On The African Inspiration…
“We wanted to make sure we stayed true to the source material and used as many actual African tribal looks as possible,” Harlow says of the makeup looks. “We have five tribes in the film: Jabari, River, Border, Mining, and Merchant. Basically, what we had to do was figure out what those tribes would look like, and in return, figure out what those members would look like.
“We used inspiration, say, for River tribe, who wear lip plates from an actual tribe called the Mursi (of Ethiopia). For the scarification looks seen within the Border tribe, we used inspiration again from the Mursi, as well as the Bumi (of Ethiopia). A lot of real tribes factored into the various facial markings and body paintings for our five, including the Himba (of Namibia), the Maasai (of Kenya), and the Nuba (of Sudan). It was important that we distinguished them at a glance, so you’d know who everyone was, even though Wakanda is modernized. We still wanted to create looks that you could trace back.”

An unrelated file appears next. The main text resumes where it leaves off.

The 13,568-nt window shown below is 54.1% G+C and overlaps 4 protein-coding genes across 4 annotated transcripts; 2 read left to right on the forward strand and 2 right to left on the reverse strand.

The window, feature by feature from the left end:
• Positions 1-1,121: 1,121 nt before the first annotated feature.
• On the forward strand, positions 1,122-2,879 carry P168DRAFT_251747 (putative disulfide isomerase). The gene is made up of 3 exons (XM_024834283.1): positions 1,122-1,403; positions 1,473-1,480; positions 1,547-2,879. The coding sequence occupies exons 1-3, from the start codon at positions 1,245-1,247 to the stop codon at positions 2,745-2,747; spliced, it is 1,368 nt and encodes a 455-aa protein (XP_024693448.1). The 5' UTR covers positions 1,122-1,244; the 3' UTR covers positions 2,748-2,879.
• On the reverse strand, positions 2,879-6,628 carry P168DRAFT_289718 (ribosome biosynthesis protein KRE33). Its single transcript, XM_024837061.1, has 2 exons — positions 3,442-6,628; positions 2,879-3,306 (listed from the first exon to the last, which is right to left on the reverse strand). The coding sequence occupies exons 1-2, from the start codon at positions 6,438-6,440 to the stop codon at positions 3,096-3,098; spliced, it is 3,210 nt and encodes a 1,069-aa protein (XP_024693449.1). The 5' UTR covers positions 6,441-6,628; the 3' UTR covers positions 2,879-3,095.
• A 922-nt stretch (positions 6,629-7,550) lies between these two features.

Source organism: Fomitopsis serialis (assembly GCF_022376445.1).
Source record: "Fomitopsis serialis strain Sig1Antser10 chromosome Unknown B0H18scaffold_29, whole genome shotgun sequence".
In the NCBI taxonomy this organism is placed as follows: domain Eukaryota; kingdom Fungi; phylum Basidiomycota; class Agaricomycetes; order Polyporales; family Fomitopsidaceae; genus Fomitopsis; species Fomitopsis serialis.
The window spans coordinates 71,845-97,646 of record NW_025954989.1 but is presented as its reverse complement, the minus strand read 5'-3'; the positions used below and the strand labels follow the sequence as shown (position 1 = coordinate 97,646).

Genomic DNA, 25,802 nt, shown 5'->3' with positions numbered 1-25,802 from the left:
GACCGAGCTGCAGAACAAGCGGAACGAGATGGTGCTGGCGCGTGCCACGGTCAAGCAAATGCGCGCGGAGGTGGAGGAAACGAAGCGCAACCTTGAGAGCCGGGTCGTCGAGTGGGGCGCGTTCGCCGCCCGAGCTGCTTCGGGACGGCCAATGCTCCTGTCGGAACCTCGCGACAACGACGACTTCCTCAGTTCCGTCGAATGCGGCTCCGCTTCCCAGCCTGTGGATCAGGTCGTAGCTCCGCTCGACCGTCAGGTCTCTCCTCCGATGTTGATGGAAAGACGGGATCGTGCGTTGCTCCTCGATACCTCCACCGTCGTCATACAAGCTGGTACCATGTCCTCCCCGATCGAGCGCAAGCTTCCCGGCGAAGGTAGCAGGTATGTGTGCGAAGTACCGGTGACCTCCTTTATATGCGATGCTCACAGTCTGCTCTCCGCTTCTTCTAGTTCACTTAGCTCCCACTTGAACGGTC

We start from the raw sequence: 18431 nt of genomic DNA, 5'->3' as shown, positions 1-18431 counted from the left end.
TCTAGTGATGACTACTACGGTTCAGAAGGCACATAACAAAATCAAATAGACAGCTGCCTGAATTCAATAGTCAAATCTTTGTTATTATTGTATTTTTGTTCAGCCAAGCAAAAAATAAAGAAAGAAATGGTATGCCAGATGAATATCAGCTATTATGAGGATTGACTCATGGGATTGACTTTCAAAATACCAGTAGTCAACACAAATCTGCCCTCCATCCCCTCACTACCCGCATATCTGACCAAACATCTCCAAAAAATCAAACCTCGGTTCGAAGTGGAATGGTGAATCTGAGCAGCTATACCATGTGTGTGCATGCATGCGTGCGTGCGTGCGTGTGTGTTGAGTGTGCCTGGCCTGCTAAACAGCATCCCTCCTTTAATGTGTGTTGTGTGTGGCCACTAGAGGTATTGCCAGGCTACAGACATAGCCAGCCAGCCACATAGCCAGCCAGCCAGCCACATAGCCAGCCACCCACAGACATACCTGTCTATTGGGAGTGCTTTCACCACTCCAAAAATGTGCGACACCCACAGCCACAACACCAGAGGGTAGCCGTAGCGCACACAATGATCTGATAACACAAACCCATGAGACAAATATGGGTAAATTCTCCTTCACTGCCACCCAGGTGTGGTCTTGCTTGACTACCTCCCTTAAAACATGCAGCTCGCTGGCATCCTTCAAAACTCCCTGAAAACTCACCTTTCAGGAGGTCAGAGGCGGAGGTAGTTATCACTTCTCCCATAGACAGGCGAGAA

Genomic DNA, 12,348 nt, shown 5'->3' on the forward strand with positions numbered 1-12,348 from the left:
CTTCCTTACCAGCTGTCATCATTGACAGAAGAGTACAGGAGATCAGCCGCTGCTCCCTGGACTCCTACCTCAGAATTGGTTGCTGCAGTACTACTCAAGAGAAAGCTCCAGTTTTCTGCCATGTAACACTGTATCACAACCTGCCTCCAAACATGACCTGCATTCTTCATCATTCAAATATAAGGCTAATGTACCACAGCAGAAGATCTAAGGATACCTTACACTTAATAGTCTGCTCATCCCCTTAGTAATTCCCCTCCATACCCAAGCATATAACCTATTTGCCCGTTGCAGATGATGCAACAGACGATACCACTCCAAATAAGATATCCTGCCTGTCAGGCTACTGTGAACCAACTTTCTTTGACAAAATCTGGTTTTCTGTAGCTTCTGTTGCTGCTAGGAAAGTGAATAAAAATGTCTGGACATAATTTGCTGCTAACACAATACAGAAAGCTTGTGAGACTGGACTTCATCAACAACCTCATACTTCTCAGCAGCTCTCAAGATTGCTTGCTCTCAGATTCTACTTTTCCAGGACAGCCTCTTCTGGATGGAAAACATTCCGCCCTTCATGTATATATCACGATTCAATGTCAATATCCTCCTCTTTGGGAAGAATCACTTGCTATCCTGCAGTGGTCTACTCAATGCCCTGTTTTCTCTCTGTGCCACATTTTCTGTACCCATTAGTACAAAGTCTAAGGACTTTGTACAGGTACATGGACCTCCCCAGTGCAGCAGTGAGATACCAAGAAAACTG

For hair, Friend turned to African culture and sought inspiration from reference books along with movies like 2001: A Space Odyssey, A Clockwork Orange, and the original Blade Runner. “I also looked at lots of modern references, like Afropunk,” she adds. “Plus, Black Panther was my fourth Marvel movie, and they really gave me a lot of free range to design looks. As far as my process, the first part was African culture — looking at styles and tradition, texture, textiles, and clothes. The second part was the modern natural hair movement happening right now in real life, where women and men are proud of their texture. The third part of that was [futurism]. Wakanda is a technologically-advanced society, so I wanted to look at how that fit in to the hair.”